TC TURNS 15

Rockets owner Tilman Fertitta teases future of Toyota Center as stadium turns 15

Toyota Center is credited for helping rejuvenate downtown. Courtesy photo

This story originally appeared on CultureMap/Houston.

October marks the 15th anniversary of the opening of Toyota Center, the home of the Houston Rockets and hundreds of concerts over the decade-and-a-half since it opened its doors. It was the second stadium of four that were constructed within seven miles of one another in the last 20 years — and that doesn’t include University of Houston’s new TDECU Stadiumand under-construction Fertitta Center across the street.

More importantly, the three stadiums within eight blocks of one other — Toyota Center, Minute Maid Park, and BBVA Compass Stadium — have radically altered the landscape of downtown, which coincided with the urban renewal that launched projects like Discovery Green and the recent transformation of Avenida De Las Americas.

That wasn’t always the case. There were many who doubted the ability of sports stadiums to attract visitors into downtown from the suburbs, let alone convince them to live there. Prior to Minute Maid Park, that part of downtown — most of downtown for that matter — was largely vacant after 6 pm and on weekends. Few developers were taking chances on the abandoned warehouses and empty lots that dotted the east side of downtown.

Now, the entire area is loaded with prime real estate, a fact that is not lost on Rockets owner Tillman Fertitta. “Everything that’s happening [around Toyota Center], that’s all happened after the fact,” Fertitta says during a press conference.

Just on the other side of the George R. Brown Convention Center, Astros owner Jim Crane remains committed to his slice of downtown. He recently renewed his team’s lease at Minute Maid Park through 2050 — it had been set to expire in 2030. “The Astros look forward to furthering our investment in downtown Houston,” Crane says in a statement in July after signing the new lease.

Fertitta acknowledged that the Astros saw the value of his ballpark’s address and the boom in construction around the area when he decided to extend the team’s lease. “That’s what Jim saw with Minute Maid. You’ve got the two hotel bookends. Behind one hotel is us. Behind the other hotel is Minute Maid Park.”

Fertitta hasn’t committed to sign a new lease at Toyota Center — the current lease runs through 2033 — though he understands the value of both the location and the building itself. “It’s a great building,” he says. “And now that you have cities expanding the way they have, you’re running out of land to build a project like Toyota Center.”

Considering what the area looked like before either Minute Maid Park or Toyota Center existed, it is clear those stadiums were vital to the improvements of downtown. From new residential developments to the boom in retail just across U.S. 59 in EaDo, the entire area owes its success, at least in part, to these facilities. Read the rest of the story here.

 

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Houston drops the game to Arizona

D-backs outslug Greinke and Astros to take series opener

Photo by Stephen Brashear/Getty Images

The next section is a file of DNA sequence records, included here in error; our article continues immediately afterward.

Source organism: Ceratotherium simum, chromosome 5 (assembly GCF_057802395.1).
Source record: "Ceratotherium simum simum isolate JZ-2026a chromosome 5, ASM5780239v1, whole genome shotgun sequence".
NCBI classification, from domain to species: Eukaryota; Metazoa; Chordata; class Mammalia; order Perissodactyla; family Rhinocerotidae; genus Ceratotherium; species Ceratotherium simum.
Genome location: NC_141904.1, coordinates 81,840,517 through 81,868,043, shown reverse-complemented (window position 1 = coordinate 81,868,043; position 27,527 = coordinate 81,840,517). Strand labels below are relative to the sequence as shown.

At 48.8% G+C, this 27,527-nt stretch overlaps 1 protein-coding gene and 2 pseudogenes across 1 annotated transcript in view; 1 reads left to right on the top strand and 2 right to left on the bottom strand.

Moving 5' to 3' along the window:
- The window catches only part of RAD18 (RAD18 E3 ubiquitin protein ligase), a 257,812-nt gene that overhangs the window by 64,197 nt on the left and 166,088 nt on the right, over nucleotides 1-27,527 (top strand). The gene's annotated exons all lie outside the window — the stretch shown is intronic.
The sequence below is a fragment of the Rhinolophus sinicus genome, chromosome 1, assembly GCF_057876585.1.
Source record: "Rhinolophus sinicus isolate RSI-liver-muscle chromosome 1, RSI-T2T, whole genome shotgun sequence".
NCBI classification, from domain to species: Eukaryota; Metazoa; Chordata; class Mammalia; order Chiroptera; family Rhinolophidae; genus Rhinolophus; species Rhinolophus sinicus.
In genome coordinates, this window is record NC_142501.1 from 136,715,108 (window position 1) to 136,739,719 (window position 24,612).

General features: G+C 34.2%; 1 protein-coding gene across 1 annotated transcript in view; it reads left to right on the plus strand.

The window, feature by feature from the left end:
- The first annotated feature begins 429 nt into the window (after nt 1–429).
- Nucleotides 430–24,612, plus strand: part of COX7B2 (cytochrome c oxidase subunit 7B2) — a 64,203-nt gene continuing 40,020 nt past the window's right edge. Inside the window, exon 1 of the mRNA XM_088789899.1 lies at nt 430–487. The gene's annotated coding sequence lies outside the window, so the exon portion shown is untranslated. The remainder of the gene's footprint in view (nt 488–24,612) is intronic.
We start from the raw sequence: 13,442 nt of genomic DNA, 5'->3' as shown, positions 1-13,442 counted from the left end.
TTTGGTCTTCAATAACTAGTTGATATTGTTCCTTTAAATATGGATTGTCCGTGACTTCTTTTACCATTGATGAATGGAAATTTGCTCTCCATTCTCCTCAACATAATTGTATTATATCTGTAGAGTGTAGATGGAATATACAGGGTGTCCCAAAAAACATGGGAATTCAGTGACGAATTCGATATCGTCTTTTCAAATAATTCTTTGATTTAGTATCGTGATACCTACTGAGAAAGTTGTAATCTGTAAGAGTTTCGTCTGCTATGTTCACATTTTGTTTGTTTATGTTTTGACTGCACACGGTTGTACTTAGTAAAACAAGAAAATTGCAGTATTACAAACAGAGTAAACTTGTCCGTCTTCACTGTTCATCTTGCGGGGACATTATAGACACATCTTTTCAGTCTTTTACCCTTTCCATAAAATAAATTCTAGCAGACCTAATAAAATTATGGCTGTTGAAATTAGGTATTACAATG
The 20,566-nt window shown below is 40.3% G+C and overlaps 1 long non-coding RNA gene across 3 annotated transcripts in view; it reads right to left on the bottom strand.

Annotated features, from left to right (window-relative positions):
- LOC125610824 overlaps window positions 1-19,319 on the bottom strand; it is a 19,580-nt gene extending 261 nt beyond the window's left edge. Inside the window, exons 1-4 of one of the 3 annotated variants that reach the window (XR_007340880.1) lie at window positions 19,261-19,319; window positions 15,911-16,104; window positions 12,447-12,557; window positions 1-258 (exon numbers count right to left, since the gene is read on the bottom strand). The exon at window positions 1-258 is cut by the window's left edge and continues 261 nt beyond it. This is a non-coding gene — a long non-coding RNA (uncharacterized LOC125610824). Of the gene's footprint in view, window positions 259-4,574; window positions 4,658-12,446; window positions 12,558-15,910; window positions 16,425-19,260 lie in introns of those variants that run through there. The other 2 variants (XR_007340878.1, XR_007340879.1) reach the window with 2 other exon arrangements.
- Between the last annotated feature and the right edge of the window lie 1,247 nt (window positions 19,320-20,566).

With the series win over the Rangers by taking two of three games in the middle of the week, the Astros welcomed the Diamondbacks to Minute Maid Park for a three-game weekend series, Houston's final three regular-season home games. Here is how the opener unfolded:

Final Score: Diamondbacks 6, Astros 3.

Record: 25-26, second in the AL West.

Winning pitcher: Zac Gallen (2-2, 3.00 ERA).

Losing pitcher: Luis Garcia (0-1, 2.53 ERA).

Houston scores first, but Arizona grabs a lead against Greinke

Houston would get on the board first on Friday night, with George Springer reaching base in the bottom of the first on an error, moving to second on a walk, then to third on a single, as the Astros loaded the bases with no out to threaten a big inning. Instead, they would come away with just one run, with Springer taking home on a wild pitch, grabbing the 1-0 lead, but leaving runs on the table.

They doubled their lead in the bottom of the third, getting a two-out RBI-double by Kyle Tucker to make it a 2-0 Houston lead. The D-backs responded in the top of the fourth, getting back-to-back singles to lead off the inning before a three-run homer by Kole Calhoun off of Zack Greinke would put Arizona in front, 3-2. Greinke would finish one more inning before Houston would move to their bullpen, striking out the side to bring his total to nine on the night, making the bad fourth inning the one blemish on his night. His final line: 5.0 IP, 6 H, 3 R, 3 ER, 0 BB, 9 K, 1 HR, 89 P.

Astros tie it, but D-backs take the opener

George Springer would get Greinke off the hook in the bottom of the fifth, leading off the half-inning with a solo bomb to tie the game at 3-3. Luis Garcia was first out of Houston's bullpen and retired Arizona in order for a 1-2-3 inning in the top of the sixth. He returned for the top of the seventh but would allow a leadoff single, RBI-triple, and wild pitch to bring in two runs. He would face two more batters, allowing a double and getting a strikeout, before Dusty Baker would come out to get him, now down 5-3.

Blake Taylor would make his return from the IL after Garcia, getting back-to-back outs to finish the inning. He continued on in the 5-3 game in the top of the eighth, but allowed a one-out solo homer to Calhoun, his second of the night and fourth RBI. That made it a 6-3 D-backs lead, which would go final as Houston would go scoreless after Springer's home run back in the fifth.

Up Next: The middle game of this three-game set will start Saturday at 6:10 PM Central. The pitching matchup will be Luke Weaver (1-7, 6.70 ERA) for Arizona and Cristian Javier (4-2, 3.22 ERA) for Houston.

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